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Research team finds lost species from 100 years ago in the majestic dunes of South Africa

Research efforts over the years finally bore fruit as De Winton’s golden mole was confirmed to be surviving in Africa.

Research team finds lost species from 100 years ago in the majestic dunes of South Africa
Cover Image Source: YouTube | The Endangered Wildlife Trust

Humans have not exactly been benevolent to Earth as a whole. Civilization has hurt other species to garner more gains for themselves. As a result, thousands of species have disappeared from the planet. This has caused huge damage to the ecosystem, leading to massive efforts from all sides towards its protection and conservation. Recently, the Endangered Wildlife Trust as well as a diligent dog rediscovered an animal that was thought to have been lost 100 years ago, per Bored Panda. This is a positive indication for all the other species that have disappeared in the past from the face of the earth.

Image Source: re:wild/JP Le Roux
Image Source: re:wild/JP Le Roux

The rediscovered animal is a shimmering mole that swims through sand. Its name is De Winton’s golden mole, whose last reported sighting was in 1936. The species is small in size and primarily eats insects. The reason behind its name is its pearl-like, iridescent fur. The color of the fur is mainly because of the oil secreted by their fur, which makes it easy for them to swim through the sand. The team had huge difficulty in locating the species because of their hypersensitive hearing, which aided them in detecting vibration from above the ground. Every time researchers came close to them, they ran away.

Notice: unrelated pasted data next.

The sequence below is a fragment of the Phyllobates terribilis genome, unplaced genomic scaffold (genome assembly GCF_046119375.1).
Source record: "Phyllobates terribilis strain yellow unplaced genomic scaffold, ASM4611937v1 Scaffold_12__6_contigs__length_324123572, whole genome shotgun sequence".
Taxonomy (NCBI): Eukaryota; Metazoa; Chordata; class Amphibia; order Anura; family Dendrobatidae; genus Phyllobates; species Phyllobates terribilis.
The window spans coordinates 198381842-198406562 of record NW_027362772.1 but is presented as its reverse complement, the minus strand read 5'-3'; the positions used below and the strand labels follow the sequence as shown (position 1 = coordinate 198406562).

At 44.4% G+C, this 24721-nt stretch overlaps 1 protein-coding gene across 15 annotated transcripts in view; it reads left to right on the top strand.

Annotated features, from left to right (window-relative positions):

The team has again found the species on the beaches on the northwest coast of South Africa. EWT, in their endeavor to find the species, collaborated with experts from the University of Pretoria. Their first course of action in this effort was to collect sample soil from the area to check for mole DNA. After it was confirmed that the mole lived there, the team sent a scent-detection border collie to sniff out the creatures.



 

Cobus Theron, a senior conservation manager for EWT expressed pride at their achievement. He said, “Though many people doubted that De Winton’s golden mole was still out there, I had good faith that the species had not yet gone extinct. I was convinced it would just take the right detection method, the proper timing and a team passionate about finding it. I think it’s just fantastic that in 2023 we can still rediscover species." He further added that in a world where conservation efforts are mostly filled with disappointment, this story is like a beacon of light.



 

The team has been able to recover four golden moles, including De Winton’s mole. It was initially a very hard endeavor to distinguish between the various moles, as genetically they were quite similar. In order to confirm whether the mole they found was De Winton’s golden mole, they had to make a match with another specimen placed in a Cape Town museum. Cobus explained, “Now not only have we solved the riddle, but we have tapped into this eDNA frontier where there is a huge amount of opportunity not only for moles but for other lost or imperiled species.”



 

Search for Lost Species, Re: wild also took part in the search. Christina Biggs, who works as a manager for this organization, also expressed pride in the results. She said, “The search for De Winton’s golden mole was not easy by any means and it really speaks to how persistent, thorough and resourceful the EWT team was in the field. They left no sandhill unturned and now it’s possible to protect the areas where these threatened and rare moles live. The successful use of the eDNA technique is now a case study on how such forward-thinking technologies can be utilized to find other lost species.”

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